Friday, November 5, 2010

John Pilger calls for resistance

John Pilger is, of course, quite right to contend that "normal" politics only exist to protect corporate interests. Nevertheless, while his conclusion that only direct action can challenge the disaster capitalists who, as he says, are out "to destroy the tenuous humanity of the modern state", is absolutely correct, we should not be too optimistic regarding the success of any such action. Indeed, when he goes onto say that Britain's workers can "more than match the French if they are resolute and imaginative", we are left wondering, if he is not trying to compete with the xenophobic right for the allegiance of the working classes and the downtrodden. 

However, such a ruse and the appeal to direct action which it supports can be commended, even if we are left suspecting that the call to battle is a desperate one. For, as he himself says: "In Britain, there is no need for tanks in the streets. In its managerial indifference to the freedoms it is said to hold dear, bourgeois Britain has allowed parliament to create a surveillance state with 3,000 new criminal offences and laws: more than for the whole of the previous century. Powers of arrest and detention have never been greater. The police have the impunity to kill; and asylum-seekers can be "restrained" to death on commercial flights." Of course, not to mention a propaganda machine which makes Dr Josef Goebels and his 'Reichsministerium für Volksaufklärung und Propaganda' look like the epitome of amateurism.

Furthermore, as Slavoj Žižek recently said in an interview with 'Amy Goodman from 'Democracy Now', those demonstrating in France represent segments of what Marx would have called "the working class aristocracy". Be that as it may, what they most certainly represent, is a workforce, which, despite the onslaught of Friedmanism on continental Europe too, is still organised and has managed to hold onto its privileges. On the other hand, in Britain it is difficult to see what Mr Pilger calls a "resolute and imaginative" class that is capable of collaborating with wider movements for social justice to form the "greatest popular resistance ever." Indeed, the evidence would at least suggest that an amorphous, motley collection, of social groups, in which too many have been subdued by game shows, the manufacturers of consent, and the all prevailing cappucino culture, will be unable to stop the 'Chicago Boys' from wreaking further havoc.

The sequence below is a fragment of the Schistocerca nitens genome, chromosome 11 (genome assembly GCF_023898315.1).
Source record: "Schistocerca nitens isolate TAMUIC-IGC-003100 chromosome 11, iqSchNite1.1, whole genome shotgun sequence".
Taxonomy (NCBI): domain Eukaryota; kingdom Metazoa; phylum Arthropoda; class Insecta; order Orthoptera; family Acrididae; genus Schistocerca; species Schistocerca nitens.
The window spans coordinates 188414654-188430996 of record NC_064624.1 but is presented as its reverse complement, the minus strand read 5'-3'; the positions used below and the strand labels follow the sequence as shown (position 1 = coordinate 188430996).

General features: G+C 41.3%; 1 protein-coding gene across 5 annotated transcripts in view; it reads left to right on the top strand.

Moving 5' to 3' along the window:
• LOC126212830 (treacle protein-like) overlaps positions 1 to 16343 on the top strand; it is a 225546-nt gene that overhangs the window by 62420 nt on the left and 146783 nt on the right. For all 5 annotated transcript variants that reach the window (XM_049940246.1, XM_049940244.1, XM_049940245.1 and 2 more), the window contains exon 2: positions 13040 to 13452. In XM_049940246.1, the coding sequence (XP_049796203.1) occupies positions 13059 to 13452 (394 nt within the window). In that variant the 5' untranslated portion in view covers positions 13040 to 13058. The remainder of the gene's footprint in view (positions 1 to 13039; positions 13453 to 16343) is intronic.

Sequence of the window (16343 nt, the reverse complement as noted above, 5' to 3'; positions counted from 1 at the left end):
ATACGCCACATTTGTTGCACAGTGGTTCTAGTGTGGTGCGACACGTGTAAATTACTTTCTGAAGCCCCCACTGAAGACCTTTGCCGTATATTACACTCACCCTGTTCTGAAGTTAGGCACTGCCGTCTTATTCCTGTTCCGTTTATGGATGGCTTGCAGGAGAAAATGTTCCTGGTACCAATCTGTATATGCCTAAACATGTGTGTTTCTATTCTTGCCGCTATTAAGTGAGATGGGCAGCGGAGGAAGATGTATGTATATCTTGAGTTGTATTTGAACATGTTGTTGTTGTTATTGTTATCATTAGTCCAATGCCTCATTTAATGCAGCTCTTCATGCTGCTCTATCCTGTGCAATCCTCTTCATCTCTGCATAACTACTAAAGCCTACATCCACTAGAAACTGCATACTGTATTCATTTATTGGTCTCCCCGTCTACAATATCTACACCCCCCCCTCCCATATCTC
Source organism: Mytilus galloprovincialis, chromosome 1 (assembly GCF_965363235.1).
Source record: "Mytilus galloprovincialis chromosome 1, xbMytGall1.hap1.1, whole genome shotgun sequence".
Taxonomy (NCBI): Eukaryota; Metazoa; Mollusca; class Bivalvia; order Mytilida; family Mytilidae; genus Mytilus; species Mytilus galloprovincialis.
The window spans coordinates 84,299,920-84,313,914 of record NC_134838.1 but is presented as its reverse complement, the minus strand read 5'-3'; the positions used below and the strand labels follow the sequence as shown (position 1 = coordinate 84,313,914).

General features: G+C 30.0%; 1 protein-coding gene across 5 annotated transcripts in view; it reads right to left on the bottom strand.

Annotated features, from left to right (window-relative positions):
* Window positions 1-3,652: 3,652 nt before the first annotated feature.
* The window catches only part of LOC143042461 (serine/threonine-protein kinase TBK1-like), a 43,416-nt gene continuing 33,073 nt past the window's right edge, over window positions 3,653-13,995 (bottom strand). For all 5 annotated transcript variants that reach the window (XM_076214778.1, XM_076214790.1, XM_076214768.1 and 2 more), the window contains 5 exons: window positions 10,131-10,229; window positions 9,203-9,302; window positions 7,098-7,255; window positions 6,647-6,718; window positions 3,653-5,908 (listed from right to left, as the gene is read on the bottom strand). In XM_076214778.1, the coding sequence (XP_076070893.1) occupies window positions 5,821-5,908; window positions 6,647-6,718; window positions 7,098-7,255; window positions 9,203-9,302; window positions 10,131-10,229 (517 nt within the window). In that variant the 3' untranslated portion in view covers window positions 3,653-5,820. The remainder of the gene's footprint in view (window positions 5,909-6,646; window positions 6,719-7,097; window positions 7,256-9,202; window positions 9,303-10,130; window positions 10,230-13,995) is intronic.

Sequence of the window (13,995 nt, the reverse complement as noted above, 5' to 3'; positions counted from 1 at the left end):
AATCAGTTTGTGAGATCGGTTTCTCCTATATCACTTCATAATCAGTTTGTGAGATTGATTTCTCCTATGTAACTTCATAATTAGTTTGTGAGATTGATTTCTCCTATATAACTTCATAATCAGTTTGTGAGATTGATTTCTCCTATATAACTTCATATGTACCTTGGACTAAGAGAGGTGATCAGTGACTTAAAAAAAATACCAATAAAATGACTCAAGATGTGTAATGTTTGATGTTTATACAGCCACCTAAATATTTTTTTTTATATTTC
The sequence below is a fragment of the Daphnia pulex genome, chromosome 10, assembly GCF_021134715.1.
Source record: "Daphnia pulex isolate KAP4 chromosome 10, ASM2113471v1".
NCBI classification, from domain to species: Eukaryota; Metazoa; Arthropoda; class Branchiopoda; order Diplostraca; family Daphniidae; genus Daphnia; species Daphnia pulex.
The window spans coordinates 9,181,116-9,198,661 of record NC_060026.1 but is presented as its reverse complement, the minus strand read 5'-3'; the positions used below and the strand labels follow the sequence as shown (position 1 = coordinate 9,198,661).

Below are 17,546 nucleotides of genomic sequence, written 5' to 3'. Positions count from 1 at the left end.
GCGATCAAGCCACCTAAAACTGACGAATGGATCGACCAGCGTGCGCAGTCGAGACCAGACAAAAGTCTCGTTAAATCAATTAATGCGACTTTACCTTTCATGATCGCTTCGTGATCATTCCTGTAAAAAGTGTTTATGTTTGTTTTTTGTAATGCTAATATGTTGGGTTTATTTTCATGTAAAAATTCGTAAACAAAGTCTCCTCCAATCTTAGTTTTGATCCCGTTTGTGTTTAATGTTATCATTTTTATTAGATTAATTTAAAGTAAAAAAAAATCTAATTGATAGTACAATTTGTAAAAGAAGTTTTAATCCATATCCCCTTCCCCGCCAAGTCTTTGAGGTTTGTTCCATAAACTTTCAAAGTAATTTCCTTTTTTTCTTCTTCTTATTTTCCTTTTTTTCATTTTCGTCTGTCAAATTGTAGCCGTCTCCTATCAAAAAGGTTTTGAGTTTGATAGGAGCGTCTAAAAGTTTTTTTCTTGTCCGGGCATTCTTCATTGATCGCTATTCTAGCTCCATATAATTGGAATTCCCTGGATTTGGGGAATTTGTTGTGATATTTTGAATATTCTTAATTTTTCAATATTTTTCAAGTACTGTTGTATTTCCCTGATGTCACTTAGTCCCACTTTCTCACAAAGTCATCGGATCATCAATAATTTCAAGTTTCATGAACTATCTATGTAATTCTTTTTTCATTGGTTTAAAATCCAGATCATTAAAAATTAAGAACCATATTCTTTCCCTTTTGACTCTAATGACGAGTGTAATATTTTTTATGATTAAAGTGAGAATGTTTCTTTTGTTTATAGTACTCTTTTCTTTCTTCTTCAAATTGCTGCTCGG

Nevertheless, Mr Pilger is not only, as ever, correct in his analysis, he is also right to call for  resistance. For, no matter how hopeless that resistance might be, it is never futile and that is why, we can only hope that as the struggle for the soul of a new Britain takes shape as many as possible will be involved. Moreover, that struggle will ensure that there will be no 'tabula rasa' in Albion and no need to hide after the war against the disaster capitalists has been won on continental Europe.

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